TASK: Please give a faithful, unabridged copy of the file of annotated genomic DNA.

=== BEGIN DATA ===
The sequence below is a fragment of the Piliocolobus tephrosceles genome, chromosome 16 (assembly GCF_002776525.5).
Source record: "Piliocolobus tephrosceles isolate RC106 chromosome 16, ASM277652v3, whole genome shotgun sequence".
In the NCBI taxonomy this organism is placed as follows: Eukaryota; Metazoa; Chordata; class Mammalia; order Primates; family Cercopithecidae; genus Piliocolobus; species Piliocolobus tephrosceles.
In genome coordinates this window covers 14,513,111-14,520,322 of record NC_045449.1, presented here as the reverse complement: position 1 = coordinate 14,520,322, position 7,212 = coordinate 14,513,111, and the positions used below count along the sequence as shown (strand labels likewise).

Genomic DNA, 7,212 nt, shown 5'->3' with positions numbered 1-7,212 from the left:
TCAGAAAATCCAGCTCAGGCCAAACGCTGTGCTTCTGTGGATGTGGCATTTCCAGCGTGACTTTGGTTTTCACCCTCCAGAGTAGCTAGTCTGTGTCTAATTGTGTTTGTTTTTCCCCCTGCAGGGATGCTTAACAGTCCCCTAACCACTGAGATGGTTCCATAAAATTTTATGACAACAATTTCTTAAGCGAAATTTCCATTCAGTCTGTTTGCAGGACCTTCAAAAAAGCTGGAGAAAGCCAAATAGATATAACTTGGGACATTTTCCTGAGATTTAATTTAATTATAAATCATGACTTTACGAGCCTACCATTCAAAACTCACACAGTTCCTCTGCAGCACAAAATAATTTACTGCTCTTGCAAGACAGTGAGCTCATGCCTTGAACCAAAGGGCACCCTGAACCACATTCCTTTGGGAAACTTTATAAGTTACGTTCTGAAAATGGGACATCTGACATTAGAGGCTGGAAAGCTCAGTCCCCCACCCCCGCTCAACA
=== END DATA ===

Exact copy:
The sequence below is a fragment of the Piliocolobus tephrosceles genome, chromosome 16 (assembly GCF_002776525.5).
Source record: "Piliocolobus tephrosceles isolate RC106 chromosome 16, ASM277652v3, whole genome shotgun sequence".
In the NCBI taxonomy this organism is placed as follows: Eukaryota; Metazoa; Chordata; class Mammalia; order Primates; family Cercopithecidae; genus Piliocolobus; species Piliocolobus tephrosceles.
In genome coordinates this window covers 14,513,111-14,520,322 of record NC_045449.1, presented here as the reverse complement: position 1 = coordinate 14,520,322, position 7,212 = coordinate 14,513,111, and the positions used below count along the sequence as shown (strand labels likewise).

Genomic DNA, 7,212 nt, shown 5'->3' with positions numbered 1-7,212 from the left:
TCAGAAAATCCAGCTCAGGCCAAACGCTGTGCTTCTGTGGATGTGGCATTTCCAGCGTGACTTTGGTTTTCACCCTCCAGAGTAGCTAGTCTGTGTCTAATTGTGTTTGTTTTTCCCCCTGCAGGGATGCTTAACAGTCCCCTAACCACTGAGATGGTTCCATAAAATTTTATGACAACAATTTCTTAAGCGAAATTTCCATTCAGTCTGTTTGCAGGACCTTCAAAAAAGCTGGAGAAAGCCAAATAGATATAACTTGGGACATTTTCCTGAGATTTAATTTAATTATAAATCATGACTTTACGAGCCTACCATTCAAAACTCACACAGTTCCTCTGCAGCACAAAATAATTTACTGCTCTTGCAAGACAGTGAGCTCATGCCTTGAACCAAAGGGCACCCTGAACCACATTCCTTTGGGAAACTTTATAAGTTACGTTCTGAAAATGGGACATCTGACATTAGAGGCTGGAAAGCTCAGTCCCCCACCCCCGCTCAACA